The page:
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Articles: Classroom Integration

Although traditional projectors remain popular, many school districts now opt for ultra short-throw, interactive devicesall-in-one solutions that replace the costs and technological support once needed for whiteboards, flat screen monitors and other display technologies.

Ultra short-throw projectors—which can be mounted above a blank surface or a whiteboard—provide bright, shadowless images and can be connected to any number of display sources, including laptops and tablets.

Universal Design for Learning, or UDL, leverages the what, how and why stages of learning. (Gettyimages.com: sergey7777)

A new teaching model that’s gaining traction in classrooms bases instruction on how different areas of the brain function. The Universal Design for Learning (UDL) consists of three primary principles to leverage the what, how and why stages of learning.

Teachers at Morris School District in Illinois can call students to the SMART Notebook interactive display. Above, third-graders work on a problem in their accelerated math class.

Advances in interactive display technology expand the ability for teachers and students to collaborate in the classroom as evermore powerful mobile devices are used to share content.

Schools nationwide are under pressure from new state standards to increase students’ writing proficiency. Here's a look at some of the strategies and tools innovative districts have deployed.

More relevant library: Students from Vista USD in southern California work on a project in their school makerspace.

Future Ready Librarians expands concepts of literacy—from books to tech to STEM. The initiative also drives the nationwide transformation of libraries, as librarians take the lead in creating makerspaces in their districts.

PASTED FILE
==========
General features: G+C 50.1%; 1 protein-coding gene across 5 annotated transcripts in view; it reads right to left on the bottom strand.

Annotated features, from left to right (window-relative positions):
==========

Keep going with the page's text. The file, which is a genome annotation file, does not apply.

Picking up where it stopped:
Florida district to standardize all classrooms with NEC Display technology

As the 20th largest school district in the nation and the sixth largest school district in Florida, Duval County Public Schools has special challenges with integrating technology in every classroom.

One of the newest technologies being applied in K12 STEM coursework today is 3D printing, which helps to fuel creativity, problem solving and project-based learning while exposing students to tools they may use later in their careers. 3D printing can also be used at the middle school level to prepare students for more advanced work in high school.

Saving time in Biloxi: Technology director Mike Jennings works on a computer while John Farris, network supervisor, looks on. Biloxi Public Schools’ students use thin clients that speed up downloads and ease testing prep compared to traditional computers.

The concept of “going virtual” has been gaining traction in the IT world for years. Today, school CIOs who have taken the next step—the virtualization of desktop computers—see a new range of benefits, including increased flexibility for users, cost savings, stronger security, and more frequent updates of hardware and software.